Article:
• Choose low growing, non-woody, herbaceous plant materials, and maintain them.

ZONE 2: THE AREA FROM 5 TO 30 FEET OF YOUR HOME OR TO THE PROPERTY LINE

The objective of this zone is to create a landscape that will not readily transmit fire to the home. The vegetation in this area should be arranged in islands, or well-spaced groupings. Ladder fuels should be removed. In order to minimize the amount of radiant heat that could impact the building, outbuildings (e.g., tool sheds, play structures) should not be located in this zone.

  • This area requires the most thinning and horizontal separation between trees and other vegetation groupings, and removal items that could result in a very intense fire close to your home. The objective of thinning and separation is to reduce the chance that ignited vegetation will provide a direct path for fire to burn to the home.
  • Boats, trailers, and other combustible structures should not be located or stored in this zone.

Summary of steps to improve defensible space in Zones 1 and 2

  • Prune branches that hang over your home so that they are at least 10 feet away.
  • Remember the importance of the 0 to 5 foot “noncombustible zone” and remove combustible vegetation and other combustible materials in the area immediately adjacent to your home and under the entire foot print of your attached deck. If ignited, vegetation in this zone will expose the side of your house and under-eave area to flames.
  • Limb up trees and remove dead material from all vegetation on your property.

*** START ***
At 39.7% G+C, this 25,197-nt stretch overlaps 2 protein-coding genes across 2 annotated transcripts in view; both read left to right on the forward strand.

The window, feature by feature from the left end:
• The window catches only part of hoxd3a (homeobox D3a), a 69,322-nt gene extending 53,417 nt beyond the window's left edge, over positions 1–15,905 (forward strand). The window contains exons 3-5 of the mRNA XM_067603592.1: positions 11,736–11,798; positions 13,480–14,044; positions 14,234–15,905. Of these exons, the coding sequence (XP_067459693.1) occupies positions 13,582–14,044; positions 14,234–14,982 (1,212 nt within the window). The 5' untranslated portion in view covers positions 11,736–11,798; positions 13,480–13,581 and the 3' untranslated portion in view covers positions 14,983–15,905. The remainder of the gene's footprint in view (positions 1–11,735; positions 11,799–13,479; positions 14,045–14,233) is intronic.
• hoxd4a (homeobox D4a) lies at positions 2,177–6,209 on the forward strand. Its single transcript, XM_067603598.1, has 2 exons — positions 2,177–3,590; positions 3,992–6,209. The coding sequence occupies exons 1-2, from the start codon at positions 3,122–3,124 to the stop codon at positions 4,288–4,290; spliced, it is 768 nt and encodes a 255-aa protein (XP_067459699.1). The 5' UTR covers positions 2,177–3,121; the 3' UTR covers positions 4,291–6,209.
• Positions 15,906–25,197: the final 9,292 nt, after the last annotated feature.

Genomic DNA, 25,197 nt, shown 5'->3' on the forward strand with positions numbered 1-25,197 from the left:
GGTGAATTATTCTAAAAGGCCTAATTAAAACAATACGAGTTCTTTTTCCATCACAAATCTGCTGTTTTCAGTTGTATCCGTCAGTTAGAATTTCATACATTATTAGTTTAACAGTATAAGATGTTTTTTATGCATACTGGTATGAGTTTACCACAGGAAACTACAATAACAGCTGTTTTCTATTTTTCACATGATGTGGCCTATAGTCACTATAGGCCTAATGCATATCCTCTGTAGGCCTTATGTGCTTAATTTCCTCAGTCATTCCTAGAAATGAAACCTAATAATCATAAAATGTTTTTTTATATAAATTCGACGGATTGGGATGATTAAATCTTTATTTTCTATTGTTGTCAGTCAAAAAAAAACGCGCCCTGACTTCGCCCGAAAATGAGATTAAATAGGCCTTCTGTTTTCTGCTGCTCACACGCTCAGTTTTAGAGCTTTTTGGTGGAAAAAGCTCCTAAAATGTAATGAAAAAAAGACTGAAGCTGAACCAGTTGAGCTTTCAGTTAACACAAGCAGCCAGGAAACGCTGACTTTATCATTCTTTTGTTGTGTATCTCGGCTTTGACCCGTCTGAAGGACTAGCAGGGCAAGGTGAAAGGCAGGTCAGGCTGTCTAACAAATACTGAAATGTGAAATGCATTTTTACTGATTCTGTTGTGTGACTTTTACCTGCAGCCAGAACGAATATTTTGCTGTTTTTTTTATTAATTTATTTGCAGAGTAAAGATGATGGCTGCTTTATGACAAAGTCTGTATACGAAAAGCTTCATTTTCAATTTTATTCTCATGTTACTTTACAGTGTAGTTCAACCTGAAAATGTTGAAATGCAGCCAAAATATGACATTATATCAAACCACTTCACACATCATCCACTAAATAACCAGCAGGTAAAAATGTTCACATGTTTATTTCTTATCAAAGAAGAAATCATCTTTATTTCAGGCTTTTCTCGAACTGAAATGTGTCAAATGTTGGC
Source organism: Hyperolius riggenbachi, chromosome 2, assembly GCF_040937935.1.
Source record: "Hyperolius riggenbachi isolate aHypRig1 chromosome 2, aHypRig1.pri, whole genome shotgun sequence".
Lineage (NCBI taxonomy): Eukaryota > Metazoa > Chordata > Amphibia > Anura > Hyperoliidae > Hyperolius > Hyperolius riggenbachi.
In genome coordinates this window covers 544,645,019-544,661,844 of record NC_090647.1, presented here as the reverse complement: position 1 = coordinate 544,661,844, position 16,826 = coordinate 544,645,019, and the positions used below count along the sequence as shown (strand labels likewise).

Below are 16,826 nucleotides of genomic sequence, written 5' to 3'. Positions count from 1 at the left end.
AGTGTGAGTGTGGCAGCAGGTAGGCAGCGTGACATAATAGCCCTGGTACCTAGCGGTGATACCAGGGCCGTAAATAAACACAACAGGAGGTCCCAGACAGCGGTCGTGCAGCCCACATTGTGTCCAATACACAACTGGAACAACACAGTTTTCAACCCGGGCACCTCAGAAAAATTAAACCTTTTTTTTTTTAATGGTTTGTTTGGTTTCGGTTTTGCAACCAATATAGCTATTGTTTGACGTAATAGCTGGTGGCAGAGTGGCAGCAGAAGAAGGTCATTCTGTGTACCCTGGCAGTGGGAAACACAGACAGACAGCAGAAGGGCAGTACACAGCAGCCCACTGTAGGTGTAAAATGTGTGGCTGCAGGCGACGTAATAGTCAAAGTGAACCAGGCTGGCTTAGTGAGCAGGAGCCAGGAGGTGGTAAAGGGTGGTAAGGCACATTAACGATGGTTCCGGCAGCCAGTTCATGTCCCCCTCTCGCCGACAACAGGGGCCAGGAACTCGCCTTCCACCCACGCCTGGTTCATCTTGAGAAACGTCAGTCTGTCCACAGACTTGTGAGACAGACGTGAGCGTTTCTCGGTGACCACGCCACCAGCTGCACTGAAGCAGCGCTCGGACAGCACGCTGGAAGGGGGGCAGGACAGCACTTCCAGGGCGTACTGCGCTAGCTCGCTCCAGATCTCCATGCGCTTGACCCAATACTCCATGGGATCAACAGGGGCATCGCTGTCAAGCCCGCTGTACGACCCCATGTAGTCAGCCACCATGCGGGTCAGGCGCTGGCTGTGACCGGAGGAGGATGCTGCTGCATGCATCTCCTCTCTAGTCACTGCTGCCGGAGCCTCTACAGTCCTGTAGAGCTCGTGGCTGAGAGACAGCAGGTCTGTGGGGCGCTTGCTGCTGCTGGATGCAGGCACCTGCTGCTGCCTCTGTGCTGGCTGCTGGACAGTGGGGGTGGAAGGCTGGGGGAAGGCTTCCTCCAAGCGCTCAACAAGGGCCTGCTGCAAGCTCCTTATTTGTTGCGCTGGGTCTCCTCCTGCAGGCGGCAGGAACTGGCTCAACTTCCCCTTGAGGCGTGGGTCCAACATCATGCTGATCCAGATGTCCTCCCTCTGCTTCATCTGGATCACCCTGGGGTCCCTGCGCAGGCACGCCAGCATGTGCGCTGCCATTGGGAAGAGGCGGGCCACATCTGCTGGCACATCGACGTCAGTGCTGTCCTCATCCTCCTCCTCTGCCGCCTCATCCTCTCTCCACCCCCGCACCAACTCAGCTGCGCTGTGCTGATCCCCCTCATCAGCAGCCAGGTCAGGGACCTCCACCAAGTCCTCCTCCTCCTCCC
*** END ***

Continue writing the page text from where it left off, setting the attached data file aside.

Although not strictly a defensible space issue, it is also important to remove vegetative debris (e.g., pine needles) from your gutters and roof on a regular basis.

ZONE 3: THE AREA FROM 30 TO 100 FEET FROM YOUR HOME OR TO THE PROPERTY LINE

The objective if vegetation management in this zone is to reduce the energy and speed of the wildfire. Trees and brush spacing should force the fire in the tops of the tree, brush or shrub crowns to drop to the ground. Flame lengths should decrease.

  • Remove dead plant materials and tree branches.
  • Ladder fuels are those that allow fire to climb into the upper portion of the tree. Eliminate ladder fuels.

Visit DisasterSafety.org/wildfire for more information about how to make your home or business more resistant to wildfire. In addition, follow IBHS on Twitter at @DisasterSafety and on Facebook.

# # #

About the IBHS – IBHS is an independent, nonprofit, scientific research and communications organization supported by the property insurance industry. The organization works to reduce the social and economic effects of natural disasters and other risks on residential and commercial property by conducting building science research and advocating improved construction, maintenance and preparedness practices.

Contact:            

Brent Henzi

(813) 675-1035 (o)

bhenzi(at)ibhs(dot)org    

Insurance Institute for Business & Home Safety

Twitter: @disastersafety

For the original version on PRWeb visit: http://www.prweb.com/releases/2013/8/prweb11014820.htm


Source: prweb



comments powered by Disqus